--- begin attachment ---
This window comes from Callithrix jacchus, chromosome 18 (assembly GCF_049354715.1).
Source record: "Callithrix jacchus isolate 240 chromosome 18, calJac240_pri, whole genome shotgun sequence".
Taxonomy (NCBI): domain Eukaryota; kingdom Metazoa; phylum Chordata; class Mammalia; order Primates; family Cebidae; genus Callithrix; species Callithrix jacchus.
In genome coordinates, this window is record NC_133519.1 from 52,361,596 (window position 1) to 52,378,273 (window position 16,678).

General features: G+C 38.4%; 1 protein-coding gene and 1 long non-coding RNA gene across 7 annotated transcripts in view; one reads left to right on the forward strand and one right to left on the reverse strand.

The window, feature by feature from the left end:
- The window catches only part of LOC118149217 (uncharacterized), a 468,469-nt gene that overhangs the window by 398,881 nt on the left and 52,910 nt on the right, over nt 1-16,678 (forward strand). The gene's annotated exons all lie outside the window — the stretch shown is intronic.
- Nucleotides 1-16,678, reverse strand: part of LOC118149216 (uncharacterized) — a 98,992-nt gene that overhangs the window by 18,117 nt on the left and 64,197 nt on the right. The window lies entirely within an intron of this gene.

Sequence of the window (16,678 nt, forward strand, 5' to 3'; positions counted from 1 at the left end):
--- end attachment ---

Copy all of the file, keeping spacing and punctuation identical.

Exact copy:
This window comes from Callithrix jacchus, chromosome 18 (assembly GCF_049354715.1).
Source record: "Callithrix jacchus isolate 240 chromosome 18, calJac240_pri, whole genome shotgun sequence".
Taxonomy (NCBI): domain Eukaryota; kingdom Metazoa; phylum Chordata; class Mammalia; order Primates; family Cebidae; genus Callithrix; species Callithrix jacchus.
In genome coordinates, this window is record NC_133519.1 from 52,361,596 (window position 1) to 52,378,273 (window position 16,678).

General features: G+C 38.4%; 1 protein-coding gene and 1 long non-coding RNA gene across 7 annotated transcripts in view; one reads left to right on the forward strand and one right to left on the reverse strand.

The window, feature by feature from the left end:
- The window catches only part of LOC118149217 (uncharacterized), a 468,469-nt gene that overhangs the window by 398,881 nt on the left and 52,910 nt on the right, over nt 1-16,678 (forward strand). The gene's annotated exons all lie outside the window — the stretch shown is intronic.
- Nucleotides 1-16,678, reverse strand: part of LOC118149216 (uncharacterized) — a 98,992-nt gene that overhangs the window by 18,117 nt on the left and 64,197 nt on the right. The window lies entirely within an intron of this gene.

Sequence of the window (16,678 nt, forward strand, 5' to 3'; positions counted from 1 at the left end):